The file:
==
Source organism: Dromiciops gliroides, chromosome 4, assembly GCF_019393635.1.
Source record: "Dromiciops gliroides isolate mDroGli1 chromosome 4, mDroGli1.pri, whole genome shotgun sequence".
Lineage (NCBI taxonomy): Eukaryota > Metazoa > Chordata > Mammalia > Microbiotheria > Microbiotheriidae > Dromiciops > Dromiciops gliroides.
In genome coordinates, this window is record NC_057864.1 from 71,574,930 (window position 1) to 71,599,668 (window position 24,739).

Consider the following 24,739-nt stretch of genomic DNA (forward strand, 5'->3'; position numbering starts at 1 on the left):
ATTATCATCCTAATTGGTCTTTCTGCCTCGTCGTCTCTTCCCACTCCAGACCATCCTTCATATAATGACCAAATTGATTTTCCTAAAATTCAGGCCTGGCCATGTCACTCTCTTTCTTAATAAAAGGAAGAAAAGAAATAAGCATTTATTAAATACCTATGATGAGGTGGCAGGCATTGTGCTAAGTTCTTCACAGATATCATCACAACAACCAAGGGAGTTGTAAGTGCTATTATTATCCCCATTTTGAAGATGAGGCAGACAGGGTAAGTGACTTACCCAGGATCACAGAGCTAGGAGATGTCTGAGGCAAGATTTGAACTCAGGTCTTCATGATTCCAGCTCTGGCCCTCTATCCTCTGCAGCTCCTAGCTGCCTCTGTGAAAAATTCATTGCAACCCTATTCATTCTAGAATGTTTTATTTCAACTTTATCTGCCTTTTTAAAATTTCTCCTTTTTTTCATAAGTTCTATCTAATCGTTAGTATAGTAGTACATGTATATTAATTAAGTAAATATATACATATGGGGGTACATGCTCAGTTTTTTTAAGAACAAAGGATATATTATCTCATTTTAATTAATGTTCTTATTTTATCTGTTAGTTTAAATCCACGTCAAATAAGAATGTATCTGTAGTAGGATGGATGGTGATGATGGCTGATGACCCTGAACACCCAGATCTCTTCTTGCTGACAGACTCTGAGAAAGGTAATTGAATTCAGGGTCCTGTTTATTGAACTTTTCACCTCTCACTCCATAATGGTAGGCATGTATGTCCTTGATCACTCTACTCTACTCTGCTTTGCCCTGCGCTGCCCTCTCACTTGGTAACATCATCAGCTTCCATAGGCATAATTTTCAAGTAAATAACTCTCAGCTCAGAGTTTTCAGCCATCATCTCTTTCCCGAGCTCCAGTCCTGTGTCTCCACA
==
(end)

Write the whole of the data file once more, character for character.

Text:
Source organism: Dromiciops gliroides, chromosome 4, assembly GCF_019393635.1.
Source record: "Dromiciops gliroides isolate mDroGli1 chromosome 4, mDroGli1.pri, whole genome shotgun sequence".
Lineage (NCBI taxonomy): Eukaryota > Metazoa > Chordata > Mammalia > Microbiotheria > Microbiotheriidae > Dromiciops > Dromiciops gliroides.
In genome coordinates, this window is record NC_057864.1 from 71,574,930 (window position 1) to 71,599,668 (window position 24,739).

Consider the following 24,739-nt stretch of genomic DNA (forward strand, 5'->3'; position numbering starts at 1 on the left):
ATTATCATCCTAATTGGTCTTTCTGCCTCGTCGTCTCTTCCCACTCCAGACCATCCTTCATATAATGACCAAATTGATTTTCCTAAAATTCAGGCCTGGCCATGTCACTCTCTTTCTTAATAAAAGGAAGAAAAGAAATAAGCATTTATTAAATACCTATGATGAGGTGGCAGGCATTGTGCTAAGTTCTTCACAGATATCATCACAACAACCAAGGGAGTTGTAAGTGCTATTATTATCCCCATTTTGAAGATGAGGCAGACAGGGTAAGTGACTTACCCAGGATCACAGAGCTAGGAGATGTCTGAGGCAAGATTTGAACTCAGGTCTTCATGATTCCAGCTCTGGCCCTCTATCCTCTGCAGCTCCTAGCTGCCTCTGTGAAAAATTCATTGCAACCCTATTCATTCTAGAATGTTTTATTTCAACTTTATCTGCCTTTTTAAAATTTCTCCTTTTTTTCATAAGTTCTATCTAATCGTTAGTATAGTAGTACATGTATATTAATTAAGTAAATATATACATATGGGGGTACATGCTCAGTTTTTTTAAGAACAAAGGATATATTATCTCATTTTAATTAATGTTCTTATTTTATCTGTTAGTTTAAATCCACGTCAAATAAGAATGTATCTGTAGTAGGATGGATGGTGATGATGGCTGATGACCCTGAACACCCAGATCTCTTCTTGCTGACAGACTCTGAGAAAGGTAATTGAATTCAGGGTCCTGTTTATTGAACTTTTCACCTCTCACTCCATAATGGTAGGCATGTATGTCCTTGATCACTCTACTCTACTCTGCTTTGCCCTGCGCTGCCCTCTCACTTGGTAACATCATCAGCTTCCATAGGCATAATTTTCAAGTAAATAACTCTCAGCTCAGAGTTTTCAGCCATCATCTCTTTCCCGAGCTCCAGTCCTGTGTCTCCACA